(KFVS) - How much will temperatures fall during the eclipse?
When we give 'temperatures' during the weather forecast, we are talking about the temperature of the air.
During the daytime hours, the air is heated mainly by contact with the ground surface.
When the eclipse begins, incoming solar radiation will gradually be reduced to zero, and then will slowly increase again after the totality.
At some point, this will result in a cooling of the ground surface and a drop in air temperatures, but meteorologists are not certain just how much.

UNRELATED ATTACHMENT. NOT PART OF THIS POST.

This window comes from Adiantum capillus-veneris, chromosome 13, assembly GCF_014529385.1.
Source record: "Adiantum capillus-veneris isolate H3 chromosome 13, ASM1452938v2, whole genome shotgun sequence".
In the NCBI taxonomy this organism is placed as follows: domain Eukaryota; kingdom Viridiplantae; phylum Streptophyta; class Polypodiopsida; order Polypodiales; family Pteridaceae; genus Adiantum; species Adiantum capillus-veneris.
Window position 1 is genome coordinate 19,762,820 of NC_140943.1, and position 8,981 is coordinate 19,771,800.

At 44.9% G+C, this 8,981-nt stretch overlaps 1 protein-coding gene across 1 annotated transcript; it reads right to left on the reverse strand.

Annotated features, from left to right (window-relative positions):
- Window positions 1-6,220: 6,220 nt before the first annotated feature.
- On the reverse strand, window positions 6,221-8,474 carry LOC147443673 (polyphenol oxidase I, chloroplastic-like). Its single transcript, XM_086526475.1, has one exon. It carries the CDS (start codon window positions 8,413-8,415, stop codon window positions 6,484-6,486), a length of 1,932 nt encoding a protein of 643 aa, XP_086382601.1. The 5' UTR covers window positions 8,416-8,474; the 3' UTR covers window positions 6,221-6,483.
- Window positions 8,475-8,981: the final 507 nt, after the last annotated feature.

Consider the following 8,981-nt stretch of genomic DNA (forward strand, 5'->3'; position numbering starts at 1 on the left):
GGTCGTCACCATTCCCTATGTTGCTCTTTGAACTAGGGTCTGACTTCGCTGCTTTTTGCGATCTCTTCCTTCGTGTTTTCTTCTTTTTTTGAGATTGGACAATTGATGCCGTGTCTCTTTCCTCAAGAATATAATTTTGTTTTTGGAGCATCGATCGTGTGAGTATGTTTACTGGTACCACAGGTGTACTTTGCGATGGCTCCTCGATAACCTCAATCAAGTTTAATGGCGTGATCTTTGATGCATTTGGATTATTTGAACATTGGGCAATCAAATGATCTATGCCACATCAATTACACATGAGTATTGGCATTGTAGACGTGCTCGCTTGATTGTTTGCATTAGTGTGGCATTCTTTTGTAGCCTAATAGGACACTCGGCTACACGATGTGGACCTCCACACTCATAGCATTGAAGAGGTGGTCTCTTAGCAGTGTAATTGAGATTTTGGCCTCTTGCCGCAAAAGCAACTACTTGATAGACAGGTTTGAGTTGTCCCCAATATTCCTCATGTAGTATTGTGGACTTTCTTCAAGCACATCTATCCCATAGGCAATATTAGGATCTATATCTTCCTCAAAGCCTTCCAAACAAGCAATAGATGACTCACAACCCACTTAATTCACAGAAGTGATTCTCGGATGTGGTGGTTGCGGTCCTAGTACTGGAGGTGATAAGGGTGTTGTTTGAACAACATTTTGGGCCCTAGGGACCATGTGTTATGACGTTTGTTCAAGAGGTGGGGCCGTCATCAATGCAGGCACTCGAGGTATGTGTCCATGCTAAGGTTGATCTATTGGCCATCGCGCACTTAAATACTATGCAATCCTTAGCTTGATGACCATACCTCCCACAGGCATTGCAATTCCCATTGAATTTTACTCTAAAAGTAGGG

Or to put it more accurately, it may depend on where you are located.
Data shows temperature drops of 15 to 30 degrees during previous total eclipses, but those were recorded mainly in drier climates and during cooler times of the year.
A significant temperature drop like that is not likely to happen here in the Heartland because of our expected high humidity levels. Humidity, clouds and even wind tend to limit temperature decreases.
Another complication is that the air is not directly heated by the sun, but by contact with the ground. So in urban areas where there is a lot of concrete (which tends to hold heat) temperatures may drop less than in rural areas.
The consensus here among the KFVS weather team is that our temperatures will slowly drop somewhere between 5 and 10 degrees depending on where you are watching.
In fact while most people will be looking up at the sky, some of us will be watching our weather instruments to see exactly what happens on Monday, Aug. 21!